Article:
The dream is dead. The Baltimore Orioles ended their postseason run today in the least glorious fashion imaginable: a 4-game sweep in the ALCS. I know I should probably be happy with how far they got, but I’m just not.
Three years ago this eventuality was unimaginable. From 1998 through 2011, the Orioles never even had a winning season, let alone any playoff action. Those were really tough years. It doesn’t help that the American League East is an impossible division; the Yankees, the Red Sox, the Rays, the Blue Jays. It’s not wonder the Orioles couldn’t get their footing. But then, late in the 2010 season, something happened. That something is named “Buck Showalter.” Buck took over as manager after professional bad-decision-maker Dave Trembley was released. And things started changing.
The team didn’t become a success overnight. The 2011 season was still pretty rough, but it was easier to find the silver lining in such a youthful, exciting team. The following year the Orioles broke out in a big way. It was the first time in a long time when my expectations for the season were practically non-existent, but I’ll be damned if the boys in orange didn’t surprise me and end up in the postseason for the first time in 15 years. It was an amazing experience that was tragically cut short by the Yankees in the ALDS, but I took a lot of positives from the experience.
The 2014 regular season was even better. The Orioles were dominant throughout. With 96 wins they actually won the division outright for the first time in 17 years (though the abysmal showings by every other team in the AL East certainly helped). As October began, it finally felt like this was our year.
The ALDS did nothing to lessen this experience. The Orioles steam-rolled right over the Detroit Tigers and their excellent rotation of starting pitchers. There were a couple edge-of-your-seat moments, but the team looked in control throughout. But what I wasn’t necessarily thinking about was the fact that the Royals were doing the same thing.
Kansas City was barely on my radar as the post-season began. Surely they would lose the play-in game against Oakland. No? Well, there’s no way they will beat the Angels in the division series. The Angels have to win, that way I can watch an Orioles playoff game in LA. Oh they did lose? The Royals swept them? Surely a few days off with kill the Royals’ momentum, no? Turns out: no.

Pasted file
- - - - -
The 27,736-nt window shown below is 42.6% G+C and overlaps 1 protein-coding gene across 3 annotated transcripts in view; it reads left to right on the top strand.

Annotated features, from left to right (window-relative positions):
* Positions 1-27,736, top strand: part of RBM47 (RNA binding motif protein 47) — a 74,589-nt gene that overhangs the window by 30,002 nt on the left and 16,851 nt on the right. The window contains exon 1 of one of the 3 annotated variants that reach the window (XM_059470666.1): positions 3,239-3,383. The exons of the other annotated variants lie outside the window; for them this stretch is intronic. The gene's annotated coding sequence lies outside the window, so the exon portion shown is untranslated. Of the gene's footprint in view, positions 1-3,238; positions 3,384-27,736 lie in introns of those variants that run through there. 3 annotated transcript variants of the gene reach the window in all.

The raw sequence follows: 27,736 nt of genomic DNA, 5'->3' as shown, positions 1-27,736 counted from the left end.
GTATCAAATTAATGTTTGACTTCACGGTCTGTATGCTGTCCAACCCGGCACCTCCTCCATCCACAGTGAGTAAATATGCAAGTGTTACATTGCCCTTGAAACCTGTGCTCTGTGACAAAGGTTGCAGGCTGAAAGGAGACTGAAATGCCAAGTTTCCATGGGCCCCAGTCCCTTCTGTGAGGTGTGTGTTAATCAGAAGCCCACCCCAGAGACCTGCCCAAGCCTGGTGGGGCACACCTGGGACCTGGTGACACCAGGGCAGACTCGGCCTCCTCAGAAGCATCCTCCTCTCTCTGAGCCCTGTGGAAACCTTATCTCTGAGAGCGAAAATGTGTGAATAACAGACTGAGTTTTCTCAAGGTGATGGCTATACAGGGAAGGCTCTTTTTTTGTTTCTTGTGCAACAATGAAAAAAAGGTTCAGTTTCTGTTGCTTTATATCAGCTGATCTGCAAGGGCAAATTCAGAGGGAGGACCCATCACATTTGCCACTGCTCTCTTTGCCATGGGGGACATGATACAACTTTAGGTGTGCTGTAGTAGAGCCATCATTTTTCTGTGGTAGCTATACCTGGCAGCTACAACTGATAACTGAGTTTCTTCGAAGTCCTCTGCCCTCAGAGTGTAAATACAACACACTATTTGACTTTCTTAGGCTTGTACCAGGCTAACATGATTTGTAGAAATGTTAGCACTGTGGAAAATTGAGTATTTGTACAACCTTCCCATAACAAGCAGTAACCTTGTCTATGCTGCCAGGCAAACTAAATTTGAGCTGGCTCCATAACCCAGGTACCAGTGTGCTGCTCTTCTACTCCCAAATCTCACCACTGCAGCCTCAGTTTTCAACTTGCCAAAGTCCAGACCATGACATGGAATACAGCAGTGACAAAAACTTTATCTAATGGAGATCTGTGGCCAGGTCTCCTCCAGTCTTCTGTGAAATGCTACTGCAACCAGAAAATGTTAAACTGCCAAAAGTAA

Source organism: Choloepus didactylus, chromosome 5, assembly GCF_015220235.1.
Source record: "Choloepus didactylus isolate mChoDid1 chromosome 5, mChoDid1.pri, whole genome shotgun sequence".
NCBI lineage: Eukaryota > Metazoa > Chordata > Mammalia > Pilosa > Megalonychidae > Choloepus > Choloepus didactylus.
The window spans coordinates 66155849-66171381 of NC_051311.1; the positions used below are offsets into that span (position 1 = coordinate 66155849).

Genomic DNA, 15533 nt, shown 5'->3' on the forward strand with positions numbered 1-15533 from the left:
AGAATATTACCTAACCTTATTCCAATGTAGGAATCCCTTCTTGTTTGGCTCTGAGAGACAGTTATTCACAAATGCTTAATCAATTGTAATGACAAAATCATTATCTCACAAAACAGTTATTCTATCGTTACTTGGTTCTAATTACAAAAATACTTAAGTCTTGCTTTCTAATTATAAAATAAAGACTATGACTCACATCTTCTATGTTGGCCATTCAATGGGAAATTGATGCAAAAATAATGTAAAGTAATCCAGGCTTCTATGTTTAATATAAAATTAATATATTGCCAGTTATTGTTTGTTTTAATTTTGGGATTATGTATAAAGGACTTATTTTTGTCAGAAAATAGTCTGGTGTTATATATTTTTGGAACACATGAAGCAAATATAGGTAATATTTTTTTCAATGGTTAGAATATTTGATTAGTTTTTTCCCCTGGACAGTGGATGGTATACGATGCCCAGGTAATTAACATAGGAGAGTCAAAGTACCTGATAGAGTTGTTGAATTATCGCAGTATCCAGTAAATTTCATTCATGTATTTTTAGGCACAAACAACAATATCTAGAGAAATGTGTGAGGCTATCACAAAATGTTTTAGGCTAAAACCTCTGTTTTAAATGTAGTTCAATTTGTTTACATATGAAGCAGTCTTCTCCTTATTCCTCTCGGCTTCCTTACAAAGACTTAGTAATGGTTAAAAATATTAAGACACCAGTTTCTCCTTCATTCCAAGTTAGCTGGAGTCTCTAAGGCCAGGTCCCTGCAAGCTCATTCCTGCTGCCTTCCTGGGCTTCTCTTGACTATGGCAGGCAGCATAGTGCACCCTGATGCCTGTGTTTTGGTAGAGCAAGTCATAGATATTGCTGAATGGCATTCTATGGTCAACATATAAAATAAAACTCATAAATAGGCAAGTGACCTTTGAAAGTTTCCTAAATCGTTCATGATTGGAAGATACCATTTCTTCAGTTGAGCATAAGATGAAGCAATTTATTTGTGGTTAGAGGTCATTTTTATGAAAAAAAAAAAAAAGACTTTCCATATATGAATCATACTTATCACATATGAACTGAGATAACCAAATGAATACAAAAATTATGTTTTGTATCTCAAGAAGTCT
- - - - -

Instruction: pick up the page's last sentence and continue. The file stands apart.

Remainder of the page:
Because the Royals don’t just have momentum. They have God’s hand itself pushing them forward. I was so focused on this being “our year” that I didn’t really think about the fact that this was the first playoff team the Royals have fielded since 1985. That’s 28 seasons! How can the Orioles compete with that. And now I’m in the unenviable position of kind of hoping for the Royals to win, since the Giants and the Cardinals have both won too often in recent years.
I guess I’ll just end my baseball season here, just like my team. I’m having a tougher time staying positive this year. The playoffs have quickly become an attainable feature of an Orioles season, so failure hurts even more now that I expect them to do well. I mean, come on. A sweep? That’s embarrassing. You can blame the Royals’ momentum or the number of injured of ineligible players on the Orioles, but the truth is that there is no justification. Best to just accept the inadequacy and move on. In a week or two I hope to look back on this season and see all of the great aspects, but for now those kind of elude me. There’s always next year, as they say. I hope that’s true. I’m not calling for Buck’s head. Yet.